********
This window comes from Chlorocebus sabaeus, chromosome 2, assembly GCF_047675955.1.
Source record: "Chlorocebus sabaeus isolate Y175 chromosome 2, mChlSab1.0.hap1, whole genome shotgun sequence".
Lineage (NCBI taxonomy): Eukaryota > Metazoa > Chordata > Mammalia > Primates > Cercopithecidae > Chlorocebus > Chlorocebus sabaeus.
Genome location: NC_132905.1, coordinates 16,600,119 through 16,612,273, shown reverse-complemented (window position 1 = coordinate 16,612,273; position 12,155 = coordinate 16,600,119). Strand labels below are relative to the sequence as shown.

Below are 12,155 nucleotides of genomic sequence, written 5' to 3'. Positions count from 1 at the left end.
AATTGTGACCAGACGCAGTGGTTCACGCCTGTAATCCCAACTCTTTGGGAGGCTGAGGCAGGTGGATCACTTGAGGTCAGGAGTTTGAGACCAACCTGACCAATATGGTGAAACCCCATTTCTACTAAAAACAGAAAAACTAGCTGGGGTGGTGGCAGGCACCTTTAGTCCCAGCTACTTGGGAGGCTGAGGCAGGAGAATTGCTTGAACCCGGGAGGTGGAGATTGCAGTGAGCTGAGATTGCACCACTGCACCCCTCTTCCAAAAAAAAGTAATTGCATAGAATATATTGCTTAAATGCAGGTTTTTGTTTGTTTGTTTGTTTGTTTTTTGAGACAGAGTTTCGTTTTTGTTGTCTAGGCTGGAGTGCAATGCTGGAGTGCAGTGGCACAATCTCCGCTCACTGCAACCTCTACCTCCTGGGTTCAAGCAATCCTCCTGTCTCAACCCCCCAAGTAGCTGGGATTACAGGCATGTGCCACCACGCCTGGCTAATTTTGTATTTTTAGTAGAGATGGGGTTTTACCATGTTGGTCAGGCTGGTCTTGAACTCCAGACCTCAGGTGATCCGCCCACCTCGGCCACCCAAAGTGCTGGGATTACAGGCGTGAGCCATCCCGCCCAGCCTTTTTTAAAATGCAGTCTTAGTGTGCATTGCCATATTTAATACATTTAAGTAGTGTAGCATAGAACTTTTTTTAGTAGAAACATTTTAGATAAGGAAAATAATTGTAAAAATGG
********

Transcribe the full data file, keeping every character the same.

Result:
This window comes from Chlorocebus sabaeus, chromosome 2, assembly GCF_047675955.1.
Source record: "Chlorocebus sabaeus isolate Y175 chromosome 2, mChlSab1.0.hap1, whole genome shotgun sequence".
Lineage (NCBI taxonomy): Eukaryota > Metazoa > Chordata > Mammalia > Primates > Cercopithecidae > Chlorocebus > Chlorocebus sabaeus.
Genome location: NC_132905.1, coordinates 16,600,119 through 16,612,273, shown reverse-complemented (window position 1 = coordinate 16,612,273; position 12,155 = coordinate 16,600,119). Strand labels below are relative to the sequence as shown.

Below are 12,155 nucleotides of genomic sequence, written 5' to 3'. Positions count from 1 at the left end.
AATTGTGACCAGACGCAGTGGTTCACGCCTGTAATCCCAACTCTTTGGGAGGCTGAGGCAGGTGGATCACTTGAGGTCAGGAGTTTGAGACCAACCTGACCAATATGGTGAAACCCCATTTCTACTAAAAACAGAAAAACTAGCTGGGGTGGTGGCAGGCACCTTTAGTCCCAGCTACTTGGGAGGCTGAGGCAGGAGAATTGCTTGAACCCGGGAGGTGGAGATTGCAGTGAGCTGAGATTGCACCACTGCACCCCTCTTCCAAAAAAAAGTAATTGCATAGAATATATTGCTTAAATGCAGGTTTTTGTTTGTTTGTTTGTTTGTTTTTTGAGACAGAGTTTCGTTTTTGTTGTCTAGGCTGGAGTGCAATGCTGGAGTGCAGTGGCACAATCTCCGCTCACTGCAACCTCTACCTCCTGGGTTCAAGCAATCCTCCTGTCTCAACCCCCCAAGTAGCTGGGATTACAGGCATGTGCCACCACGCCTGGCTAATTTTGTATTTTTAGTAGAGATGGGGTTTTACCATGTTGGTCAGGCTGGTCTTGAACTCCAGACCTCAGGTGATCCGCCCACCTCGGCCACCCAAAGTGCTGGGATTACAGGCGTGAGCCATCCCGCCCAGCCTTTTTTAAAATGCAGTCTTAGTGTGCATTGCCATATTTAATACATTTAAGTAGTGTAGCATAGAACTTTTTTTAGTAGAAACATTTTAGATAAGGAAAATAATTGTAAAAATGG